Already using phix, and got ideas and suggestions to make it better? I’ll be around throughout the Saturday and Sunday of #phpnw11 (normally with my beloved Nikon at hand – that’s how to recognise me!), and I’d be delighted to get your feedback and discuss your ideas further.Be the first to leave a comment »
Sadly, that has faded out once more. We need another blog revival.
To (slightly) paraphrase Chris’s original call, it’s very easy to take part in Oktober(blog)Fest:
- Write a post called Oktober(blog)Fest.
- List some of the reasons you like blogs.
- Pledge to blog more the rest of the month.
- Share your thoughts on Twitter with the #oktoberblogfest hashtag.
- If we all blog a little more than we normally would this month, maybe we can be reminded of all of the reasons blogs are great.
Over in Germany, it’s currently the OktoberFest, where much beer gets consumed. And it just happens that October is also one of the important months in the PHP conference calendar … where much beer gets consumed 🙂
- There are two of the larger PHP conferences this month – PHP NorthWest 2011 and ZendCon.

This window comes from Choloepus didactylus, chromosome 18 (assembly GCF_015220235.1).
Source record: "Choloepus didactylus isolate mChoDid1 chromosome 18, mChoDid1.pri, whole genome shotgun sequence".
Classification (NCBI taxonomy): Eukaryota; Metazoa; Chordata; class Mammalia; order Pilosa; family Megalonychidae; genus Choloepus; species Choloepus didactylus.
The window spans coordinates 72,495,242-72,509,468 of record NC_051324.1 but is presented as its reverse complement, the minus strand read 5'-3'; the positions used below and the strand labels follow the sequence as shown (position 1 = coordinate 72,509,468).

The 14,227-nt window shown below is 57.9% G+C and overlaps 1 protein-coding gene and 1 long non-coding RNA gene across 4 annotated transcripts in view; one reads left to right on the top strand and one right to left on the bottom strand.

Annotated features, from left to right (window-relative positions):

- If you go to either of these conferences, please blog about your experiences of the conferences, the topics you see and hear, and especially the fantastic ideas you come away with that you’re dying to try for yourself
- Share the link to your conference blog post on Twitter with the #oktoberblogfest hashtag, so that we can all find and read your blog post.
It should be a great month of reading 🙂Be the first to leave a comment »
I’m a great believer in the power of self-education, especially if you are (or want to be) in a more senior role in your firm or organisation. A regular reading list is a great way to learn more about how others are solving problems that you might be, or are about to be, struggling with. I’ve been surprised at how little people I know read, though.
Over the years, I’ve built up a list of blogs that I read daily to try and keep up with what is happening in the wider digital world. It isn’t a complete list for sure, but it’s a good start.
I’m certain that there are many other blogs out there that belong on this list. If you know of any, please send me a pull request 🙂Be the first to leave a comment »
At #phpsw this week, former Gradwell-er and all-round good guy Ade Slade delivered a great talk about DbUnit. Testing in general, and doing testing the right way in particular, is one of his great passions as a developer, and he certainly brought a lot of enthusiasm and hands-on experience to an often-neglected part of unit testing one’s code.Be the first to leave a comment »